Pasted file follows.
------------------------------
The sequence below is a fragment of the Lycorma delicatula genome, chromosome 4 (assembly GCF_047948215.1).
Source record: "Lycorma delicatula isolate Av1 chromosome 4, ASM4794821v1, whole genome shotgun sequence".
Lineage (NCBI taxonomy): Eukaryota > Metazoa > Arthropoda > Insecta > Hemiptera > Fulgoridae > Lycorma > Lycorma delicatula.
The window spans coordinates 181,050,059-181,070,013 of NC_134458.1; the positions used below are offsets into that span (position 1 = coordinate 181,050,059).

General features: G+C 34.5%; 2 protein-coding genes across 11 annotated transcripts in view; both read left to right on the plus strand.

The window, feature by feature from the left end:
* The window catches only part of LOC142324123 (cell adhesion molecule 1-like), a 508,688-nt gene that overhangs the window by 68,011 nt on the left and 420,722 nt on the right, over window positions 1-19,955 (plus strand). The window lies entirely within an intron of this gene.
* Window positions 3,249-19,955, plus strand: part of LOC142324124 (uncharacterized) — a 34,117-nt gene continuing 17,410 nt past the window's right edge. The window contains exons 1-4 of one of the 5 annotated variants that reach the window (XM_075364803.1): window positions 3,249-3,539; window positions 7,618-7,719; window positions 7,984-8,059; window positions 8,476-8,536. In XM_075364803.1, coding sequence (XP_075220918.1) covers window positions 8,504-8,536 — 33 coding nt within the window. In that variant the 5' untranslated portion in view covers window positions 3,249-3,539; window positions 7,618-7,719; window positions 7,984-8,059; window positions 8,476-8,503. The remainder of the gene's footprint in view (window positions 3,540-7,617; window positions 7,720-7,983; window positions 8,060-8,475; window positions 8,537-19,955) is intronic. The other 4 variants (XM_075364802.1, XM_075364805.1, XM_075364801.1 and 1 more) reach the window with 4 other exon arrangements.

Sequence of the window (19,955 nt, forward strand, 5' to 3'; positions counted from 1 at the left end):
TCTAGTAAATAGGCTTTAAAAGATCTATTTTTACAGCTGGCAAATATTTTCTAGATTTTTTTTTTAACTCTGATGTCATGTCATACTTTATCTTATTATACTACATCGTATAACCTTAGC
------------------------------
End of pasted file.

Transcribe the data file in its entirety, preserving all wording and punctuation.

The sequence below is a fragment of the Lycorma delicatula genome, chromosome 4 (assembly GCF_047948215.1).
Source record: "Lycorma delicatula isolate Av1 chromosome 4, ASM4794821v1, whole genome shotgun sequence".
Lineage (NCBI taxonomy): Eukaryota > Metazoa > Arthropoda > Insecta > Hemiptera > Fulgoridae > Lycorma > Lycorma delicatula.
The window spans coordinates 181,050,059-181,070,013 of NC_134458.1; the positions used below are offsets into that span (position 1 = coordinate 181,050,059).

General features: G+C 34.5%; 2 protein-coding genes across 11 annotated transcripts in view; both read left to right on the plus strand.

The window, feature by feature from the left end:
* The window catches only part of LOC142324123 (cell adhesion molecule 1-like), a 508,688-nt gene that overhangs the window by 68,011 nt on the left and 420,722 nt on the right, over window positions 1-19,955 (plus strand). The window lies entirely within an intron of this gene.
* Window positions 3,249-19,955, plus strand: part of LOC142324124 (uncharacterized) — a 34,117-nt gene continuing 17,410 nt past the window's right edge. The window contains exons 1-4 of one of the 5 annotated variants that reach the window (XM_075364803.1): window positions 3,249-3,539; window positions 7,618-7,719; window positions 7,984-8,059; window positions 8,476-8,536. In XM_075364803.1, coding sequence (XP_075220918.1) covers window positions 8,504-8,536 — 33 coding nt within the window. In that variant the 5' untranslated portion in view covers window positions 3,249-3,539; window positions 7,618-7,719; window positions 7,984-8,059; window positions 8,476-8,503. The remainder of the gene's footprint in view (window positions 3,540-7,617; window positions 7,720-7,983; window positions 8,060-8,475; window positions 8,537-19,955) is intronic. The other 4 variants (XM_075364802.1, XM_075364805.1, XM_075364801.1 and 1 more) reach the window with 4 other exon arrangements.

Sequence of the window (19,955 nt, forward strand, 5' to 3'; positions counted from 1 at the left end):
TCTAGTAAATAGGCTTTAAAAGATCTATTTTTACAGCTGGCAAATATTTTCTAGATTTTTTTTTTAACTCTGATGTCATGTCATACTTTATCTTATTATACTACATCGTATAACCTTAGC